Hawker Sea Fury History
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|Hawker Sea Fury | Wikipedia|
The Hawker Sea Fury was the Fleet Air Arm’s ultimate piston-powered aircraft, probably the best of its class in the world. Origins of the mighty Hawker Sea Fury trace back to June 1942, when a German Focke-Wulf Fw 190 fighter mistakenly landed in England. Heretofore, radial engines had been dismissed as inferior to more complicated in-line types, but the streamlining and efficiency of the German craft surprised the British. Accordingly, the Air Ministry issued several specifications in 1943 for a lightened Hawker Tempest to equip both the Royal Air Force and Fleet Air Arm. Hawker was to design and develop the land-based version, and Boulton Paul to undertake the conversion of the naval aircraft.
Sir Sydney Camm then developed an entirely new monocoque fuselage, fitted it to Tempest wings, and mounted a powerful Bristol Centaurus radial engine. The resulting craft was called the Fury, a compact, low-wing fighter of great speed and strength. By December 1943, six prototypes had been ordered: one was to be powered by a Bristol Centaurus XII, two with the Centaurus XXII, and two with the Rolls Royce Griffon; the sixth was to be a test airframe. The first to fly was the Centaurus XXII-powered aircraft, which made its maiden flight on 1 September 1944, followed by the Griffon 85-engined second prototype on 27 November; the latter re-engined with a Napier Sabre VII.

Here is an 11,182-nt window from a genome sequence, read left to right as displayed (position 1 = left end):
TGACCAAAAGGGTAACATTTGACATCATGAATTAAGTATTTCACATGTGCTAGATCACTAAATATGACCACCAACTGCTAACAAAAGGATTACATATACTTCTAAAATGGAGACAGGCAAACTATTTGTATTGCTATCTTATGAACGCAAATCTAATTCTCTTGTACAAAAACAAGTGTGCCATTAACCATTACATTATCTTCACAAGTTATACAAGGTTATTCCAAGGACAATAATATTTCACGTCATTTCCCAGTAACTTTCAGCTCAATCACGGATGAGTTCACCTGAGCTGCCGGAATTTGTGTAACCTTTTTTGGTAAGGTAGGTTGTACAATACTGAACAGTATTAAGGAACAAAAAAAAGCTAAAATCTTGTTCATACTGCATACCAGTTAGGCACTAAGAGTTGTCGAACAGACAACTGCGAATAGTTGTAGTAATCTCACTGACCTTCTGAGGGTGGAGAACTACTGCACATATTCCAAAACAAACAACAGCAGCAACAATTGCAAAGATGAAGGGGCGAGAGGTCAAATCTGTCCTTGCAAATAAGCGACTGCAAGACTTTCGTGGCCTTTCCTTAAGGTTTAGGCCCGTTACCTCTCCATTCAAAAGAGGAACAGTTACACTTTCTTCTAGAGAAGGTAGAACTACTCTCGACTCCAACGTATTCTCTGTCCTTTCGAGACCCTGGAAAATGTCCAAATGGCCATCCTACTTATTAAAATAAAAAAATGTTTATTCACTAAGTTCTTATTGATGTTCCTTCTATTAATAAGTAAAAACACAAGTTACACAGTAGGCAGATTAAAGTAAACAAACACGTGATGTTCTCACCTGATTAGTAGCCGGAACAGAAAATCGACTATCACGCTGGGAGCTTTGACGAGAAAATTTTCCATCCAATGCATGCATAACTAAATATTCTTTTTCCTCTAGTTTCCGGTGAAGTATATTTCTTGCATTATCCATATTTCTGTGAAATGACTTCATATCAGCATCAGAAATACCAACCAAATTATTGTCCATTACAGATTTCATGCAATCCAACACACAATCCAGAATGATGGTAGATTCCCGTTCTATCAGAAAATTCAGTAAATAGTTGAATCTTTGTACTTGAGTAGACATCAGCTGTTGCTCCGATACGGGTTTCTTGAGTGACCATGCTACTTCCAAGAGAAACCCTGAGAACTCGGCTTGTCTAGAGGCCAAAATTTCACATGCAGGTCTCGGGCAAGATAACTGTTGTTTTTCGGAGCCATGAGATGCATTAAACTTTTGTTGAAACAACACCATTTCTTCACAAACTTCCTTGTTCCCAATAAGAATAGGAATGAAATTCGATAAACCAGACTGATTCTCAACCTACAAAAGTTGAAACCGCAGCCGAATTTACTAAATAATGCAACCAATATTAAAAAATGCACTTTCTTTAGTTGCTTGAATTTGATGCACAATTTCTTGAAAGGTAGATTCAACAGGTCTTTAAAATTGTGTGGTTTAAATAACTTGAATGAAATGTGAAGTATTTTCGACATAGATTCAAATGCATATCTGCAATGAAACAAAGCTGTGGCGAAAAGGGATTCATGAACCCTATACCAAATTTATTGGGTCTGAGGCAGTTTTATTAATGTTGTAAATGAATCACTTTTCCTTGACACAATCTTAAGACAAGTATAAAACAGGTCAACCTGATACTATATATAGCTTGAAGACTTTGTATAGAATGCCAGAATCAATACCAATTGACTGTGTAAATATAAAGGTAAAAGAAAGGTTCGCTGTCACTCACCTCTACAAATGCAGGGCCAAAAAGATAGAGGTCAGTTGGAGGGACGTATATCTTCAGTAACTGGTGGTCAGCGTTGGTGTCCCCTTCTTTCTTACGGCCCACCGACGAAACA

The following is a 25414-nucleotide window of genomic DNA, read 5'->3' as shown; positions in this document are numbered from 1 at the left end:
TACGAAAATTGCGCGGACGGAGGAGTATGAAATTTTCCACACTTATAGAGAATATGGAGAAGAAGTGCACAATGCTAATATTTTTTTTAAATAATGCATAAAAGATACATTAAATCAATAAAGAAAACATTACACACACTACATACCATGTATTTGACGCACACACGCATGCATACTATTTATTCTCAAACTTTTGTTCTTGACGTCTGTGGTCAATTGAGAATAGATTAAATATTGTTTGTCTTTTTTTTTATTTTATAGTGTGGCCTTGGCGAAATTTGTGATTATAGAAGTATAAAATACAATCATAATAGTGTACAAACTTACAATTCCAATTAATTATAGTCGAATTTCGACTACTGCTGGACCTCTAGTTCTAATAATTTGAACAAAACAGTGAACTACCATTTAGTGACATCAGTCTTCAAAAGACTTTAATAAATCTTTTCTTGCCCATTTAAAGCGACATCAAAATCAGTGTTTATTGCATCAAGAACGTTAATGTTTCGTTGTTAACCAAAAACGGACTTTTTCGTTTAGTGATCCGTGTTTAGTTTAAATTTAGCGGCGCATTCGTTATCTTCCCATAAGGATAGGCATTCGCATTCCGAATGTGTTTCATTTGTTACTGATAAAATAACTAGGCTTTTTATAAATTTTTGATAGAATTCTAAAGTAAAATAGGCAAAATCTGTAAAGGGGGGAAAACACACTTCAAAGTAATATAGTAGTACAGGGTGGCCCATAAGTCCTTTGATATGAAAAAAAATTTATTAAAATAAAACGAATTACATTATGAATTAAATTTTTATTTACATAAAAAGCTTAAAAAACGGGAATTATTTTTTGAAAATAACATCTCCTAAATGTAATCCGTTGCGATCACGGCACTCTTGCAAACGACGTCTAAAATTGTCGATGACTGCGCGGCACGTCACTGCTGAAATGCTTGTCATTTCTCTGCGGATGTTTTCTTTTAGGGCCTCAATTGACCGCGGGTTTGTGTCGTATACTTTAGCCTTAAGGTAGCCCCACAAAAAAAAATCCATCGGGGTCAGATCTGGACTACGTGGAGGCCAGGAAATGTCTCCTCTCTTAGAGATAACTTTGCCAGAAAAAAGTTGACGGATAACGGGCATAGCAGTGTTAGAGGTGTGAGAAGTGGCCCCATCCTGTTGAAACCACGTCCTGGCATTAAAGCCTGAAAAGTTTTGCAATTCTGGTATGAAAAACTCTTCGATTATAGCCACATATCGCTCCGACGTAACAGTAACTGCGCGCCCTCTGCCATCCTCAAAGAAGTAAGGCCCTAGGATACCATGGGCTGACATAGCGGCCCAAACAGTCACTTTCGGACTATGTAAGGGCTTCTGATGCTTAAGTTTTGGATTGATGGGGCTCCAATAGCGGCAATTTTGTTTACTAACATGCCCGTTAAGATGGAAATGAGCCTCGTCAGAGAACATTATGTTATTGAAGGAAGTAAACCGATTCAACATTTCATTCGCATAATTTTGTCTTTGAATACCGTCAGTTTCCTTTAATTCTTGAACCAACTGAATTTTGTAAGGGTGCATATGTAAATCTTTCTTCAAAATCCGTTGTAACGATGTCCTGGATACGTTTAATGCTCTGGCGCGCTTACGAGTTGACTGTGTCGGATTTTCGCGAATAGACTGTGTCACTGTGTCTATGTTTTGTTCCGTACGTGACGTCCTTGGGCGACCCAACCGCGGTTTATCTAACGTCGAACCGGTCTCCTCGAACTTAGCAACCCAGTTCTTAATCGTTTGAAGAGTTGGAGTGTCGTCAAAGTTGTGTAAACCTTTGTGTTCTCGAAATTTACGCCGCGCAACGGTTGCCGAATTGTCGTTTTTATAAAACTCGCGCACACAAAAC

Although production contracts had been placed in April 1944 for 200 Hawker Sea Fury aircraft for the Royal Air Force, and a similar number for the Fleet Air Arm, including 100 to be built by Boulton Paul, the RAF order was cancelled at the war’s end. Development of the Sea Fury continued, however, the first prototype having flown on 21 February 1945 powered by a Centaurus XII. This aircraft was fitted with an arrester hook, but retained non-folding wings; the first fully-navalised aircraft was the Centaurus XV-powered second prototype, which flew on 12 October.
The Boulton Paul contract had been cancelled in January 1945, and of the 100 Hawker Sea Fury aircraft that remained on order the first 50 were completed as Mk X fighters. The first of these was flown on 7 September 1946, and the third undertook trials aboard HMS Victorious during the winter of 1946-7, prior to the type entering service with Nos. 778, 802, 803, 805 and 807 Squadrons.
Commencing in 1950, several squadrons of Hawker Sea Fury fighters participated in the Korean War (1950–1953). They carried prodigious ordnance loads, made excellent bombing platforms, and extensively flew interdiction strikes against communist supply lines. Sea Furies also destroyed more communist aircraft than any other non-American type and demonstrated their prowess by shooting down at least two MiG 15 jet fighters.